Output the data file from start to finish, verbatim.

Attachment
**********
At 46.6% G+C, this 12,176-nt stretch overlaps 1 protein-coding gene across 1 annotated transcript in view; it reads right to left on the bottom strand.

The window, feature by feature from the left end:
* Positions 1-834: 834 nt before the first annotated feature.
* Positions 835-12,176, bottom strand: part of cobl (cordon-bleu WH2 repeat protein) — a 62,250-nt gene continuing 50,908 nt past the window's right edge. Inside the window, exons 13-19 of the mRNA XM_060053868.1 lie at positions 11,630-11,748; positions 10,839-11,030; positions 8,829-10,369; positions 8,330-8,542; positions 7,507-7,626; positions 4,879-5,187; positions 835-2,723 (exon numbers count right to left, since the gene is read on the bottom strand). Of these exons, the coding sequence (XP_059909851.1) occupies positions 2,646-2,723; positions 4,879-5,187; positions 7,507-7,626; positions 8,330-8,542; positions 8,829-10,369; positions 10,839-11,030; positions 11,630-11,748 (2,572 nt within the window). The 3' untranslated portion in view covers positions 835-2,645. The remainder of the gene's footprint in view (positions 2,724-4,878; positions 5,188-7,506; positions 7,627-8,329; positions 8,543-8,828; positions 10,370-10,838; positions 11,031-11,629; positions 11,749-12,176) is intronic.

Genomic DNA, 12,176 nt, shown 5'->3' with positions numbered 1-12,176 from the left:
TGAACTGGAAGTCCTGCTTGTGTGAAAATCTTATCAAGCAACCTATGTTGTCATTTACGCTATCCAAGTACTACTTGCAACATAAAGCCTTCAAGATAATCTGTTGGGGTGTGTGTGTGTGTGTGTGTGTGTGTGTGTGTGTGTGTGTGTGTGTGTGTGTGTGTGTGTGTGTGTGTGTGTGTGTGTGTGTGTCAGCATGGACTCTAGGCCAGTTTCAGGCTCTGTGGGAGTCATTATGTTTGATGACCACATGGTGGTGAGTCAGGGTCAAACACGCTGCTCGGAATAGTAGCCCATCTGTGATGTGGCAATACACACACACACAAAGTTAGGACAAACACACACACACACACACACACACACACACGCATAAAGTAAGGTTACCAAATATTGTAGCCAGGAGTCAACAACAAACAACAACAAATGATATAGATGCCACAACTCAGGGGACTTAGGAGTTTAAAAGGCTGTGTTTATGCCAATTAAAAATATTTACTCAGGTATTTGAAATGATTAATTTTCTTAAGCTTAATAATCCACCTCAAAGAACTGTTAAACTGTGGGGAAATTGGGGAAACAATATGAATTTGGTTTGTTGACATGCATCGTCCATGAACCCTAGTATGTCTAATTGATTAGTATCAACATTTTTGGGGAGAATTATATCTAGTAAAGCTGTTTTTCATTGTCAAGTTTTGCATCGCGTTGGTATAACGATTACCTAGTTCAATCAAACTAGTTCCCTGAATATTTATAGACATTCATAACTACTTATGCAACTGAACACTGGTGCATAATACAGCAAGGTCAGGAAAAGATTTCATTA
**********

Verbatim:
At 46.6% G+C, this 12,176-nt stretch overlaps 1 protein-coding gene across 1 annotated transcript in view; it reads right to left on the bottom strand.

The window, feature by feature from the left end:
* Positions 1-834: 834 nt before the first annotated feature.
* Positions 835-12,176, bottom strand: part of cobl (cordon-bleu WH2 repeat protein) — a 62,250-nt gene continuing 50,908 nt past the window's right edge. Inside the window, exons 13-19 of the mRNA XM_060053868.1 lie at positions 11,630-11,748; positions 10,839-11,030; positions 8,829-10,369; positions 8,330-8,542; positions 7,507-7,626; positions 4,879-5,187; positions 835-2,723 (exon numbers count right to left, since the gene is read on the bottom strand). Of these exons, the coding sequence (XP_059909851.1) occupies positions 2,646-2,723; positions 4,879-5,187; positions 7,507-7,626; positions 8,330-8,542; positions 8,829-10,369; positions 10,839-11,030; positions 11,630-11,748 (2,572 nt within the window). The 3' untranslated portion in view covers positions 835-2,645. The remainder of the gene's footprint in view (positions 2,724-4,878; positions 5,188-7,506; positions 7,627-8,329; positions 8,543-8,828; positions 10,370-10,838; positions 11,031-11,629; positions 11,749-12,176) is intronic.

Genomic DNA, 12,176 nt, shown 5'->3' with positions numbered 1-12,176 from the left:
TGAACTGGAAGTCCTGCTTGTGTGAAAATCTTATCAAGCAACCTATGTTGTCATTTACGCTATCCAAGTACTACTTGCAACATAAAGCCTTCAAGATAATCTGTTGGGGTGTGTGTGTGTGTGTGTGTGTGTGTGTGTGTGTGTGTGTGTGTGTGTGTGTGTGTGTGTGTGTGTGTGTGTGTGTGTGTGTGTCAGCATGGACTCTAGGCCAGTTTCAGGCTCTGTGGGAGTCATTATGTTTGATGACCACATGGTGGTGAGTCAGGGTCAAACACGCTGCTCGGAATAGTAGCCCATCTGTGATGTGGCAATACACACACACACAAAGTTAGGACAAACACACACACACACACACACACACACACACGCATAAAGTAAGGTTACCAAATATTGTAGCCAGGAGTCAACAACAAACAACAACAAATGATATAGATGCCACAACTCAGGGGACTTAGGAGTTTAAAAGGCTGTGTTTATGCCAATTAAAAATATTTACTCAGGTATTTGAAATGATTAATTTTCTTAAGCTTAATAATCCACCTCAAAGAACTGTTAAACTGTGGGGAAATTGGGGAAACAATATGAATTTGGTTTGTTGACATGCATCGTCCATGAACCCTAGTATGTCTAATTGATTAGTATCAACATTTTTGGGGAGAATTATATCTAGTAAAGCTGTTTTTCATTGTCAAGTTTTGCATCGCGTTGGTATAACGATTACCTAGTTCAATCAAACTAGTTCCCTGAATATTTATAGACATTCATAACTACTTATGCAACTGAACACTGGTGCATAATACAGCAAGGTCAGGAAAAGATTTCATTA